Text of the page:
Awesome, the irony of some the gamers' comments!
A indie game about developing games was released recently, the Dev's (2 blokes) decided to preemptively strike the pirates by releasing their own cracked copy of the game.
The catch? the users playing the pirated game get all their in game games (arrgh too many games!) hit by piracy killing all profit.
Some pirate's didn't get the hint however and actually looked for advice on their failing play through on the forums.
Game Dev Tycoon forces those who pirate the game to unwittingly fail from piracy • News • PC • Eurogamer.net
Awesome, the irony of some the gamers' comments!
Reminds me of an Amiga game (the name of which escapes me) there was a scene about half way through where you had to collect three beer mugs from a bar. On a legitimate copy there was no problem but a pirated version of the game would only give you two mugs.
Devs need to realise piracy helps them through word of mouth advertising and letting people try things out.
Also, pirating something you bought to remove shoddy DRM != pirating because you don't want to pay.
source or STFU.But after a day on sale, 3104 of the 3318 copies being played were pirated.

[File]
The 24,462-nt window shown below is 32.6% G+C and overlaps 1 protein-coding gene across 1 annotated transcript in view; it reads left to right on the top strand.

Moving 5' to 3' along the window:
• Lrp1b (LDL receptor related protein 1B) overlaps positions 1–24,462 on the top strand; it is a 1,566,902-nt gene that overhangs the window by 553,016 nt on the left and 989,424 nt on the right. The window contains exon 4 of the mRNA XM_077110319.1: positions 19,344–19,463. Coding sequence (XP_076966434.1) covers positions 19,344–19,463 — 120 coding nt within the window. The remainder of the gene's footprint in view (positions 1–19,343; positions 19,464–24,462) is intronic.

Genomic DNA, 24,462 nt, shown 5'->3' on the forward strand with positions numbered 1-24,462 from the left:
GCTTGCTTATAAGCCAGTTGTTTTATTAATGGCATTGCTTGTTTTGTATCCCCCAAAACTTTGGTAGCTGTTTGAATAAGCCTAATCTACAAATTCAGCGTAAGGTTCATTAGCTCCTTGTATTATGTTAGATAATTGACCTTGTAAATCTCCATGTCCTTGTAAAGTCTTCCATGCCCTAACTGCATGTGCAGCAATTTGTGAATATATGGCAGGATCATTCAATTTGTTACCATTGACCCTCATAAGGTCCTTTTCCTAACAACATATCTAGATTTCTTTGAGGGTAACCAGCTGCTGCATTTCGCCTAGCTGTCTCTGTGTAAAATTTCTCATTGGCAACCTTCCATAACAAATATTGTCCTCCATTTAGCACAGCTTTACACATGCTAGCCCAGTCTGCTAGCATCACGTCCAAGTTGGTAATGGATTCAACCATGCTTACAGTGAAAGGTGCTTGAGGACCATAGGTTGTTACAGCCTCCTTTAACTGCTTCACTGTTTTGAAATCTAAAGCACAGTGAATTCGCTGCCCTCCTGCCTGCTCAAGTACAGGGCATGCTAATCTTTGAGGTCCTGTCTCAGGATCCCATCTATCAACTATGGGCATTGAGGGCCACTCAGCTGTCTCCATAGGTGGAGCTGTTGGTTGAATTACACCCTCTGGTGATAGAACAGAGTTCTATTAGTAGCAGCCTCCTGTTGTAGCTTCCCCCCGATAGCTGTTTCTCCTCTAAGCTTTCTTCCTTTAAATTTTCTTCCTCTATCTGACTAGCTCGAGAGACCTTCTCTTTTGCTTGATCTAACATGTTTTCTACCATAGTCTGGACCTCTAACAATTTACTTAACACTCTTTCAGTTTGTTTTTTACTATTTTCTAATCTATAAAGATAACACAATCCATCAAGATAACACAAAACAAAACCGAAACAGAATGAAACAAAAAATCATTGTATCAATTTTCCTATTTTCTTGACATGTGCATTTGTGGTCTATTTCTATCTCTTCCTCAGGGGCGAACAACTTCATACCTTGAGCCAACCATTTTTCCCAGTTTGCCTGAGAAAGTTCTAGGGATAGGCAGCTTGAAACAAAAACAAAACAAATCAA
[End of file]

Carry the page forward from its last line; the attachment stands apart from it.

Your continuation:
And finally, they're hypocrites. They stole the entire game from Kairosoft.
Played this game for a bit last night, it is a lot like Game Dev Story with added complexity.
Pretty addictive, was doing well until i tried publish a few bigger games that flopped would recommend it for £5 especially if you liked game dev story
What happens when pirates play a game development simulator and then go bankrupt because of piracy? | Greenheart GamesGreenheart Games
I don't know about "stealing the entire game" from Kairosoft, I'm sure it helped get the ideas down but not much more than, say Theme Park and Rollercoaster Tycoon! There's a lot more stuff in their game, not to mention that it was all actually coded and made by them, from the graphics up, they didn't actually steal any code or anything from Game Dev Story.Genuine version: 214 users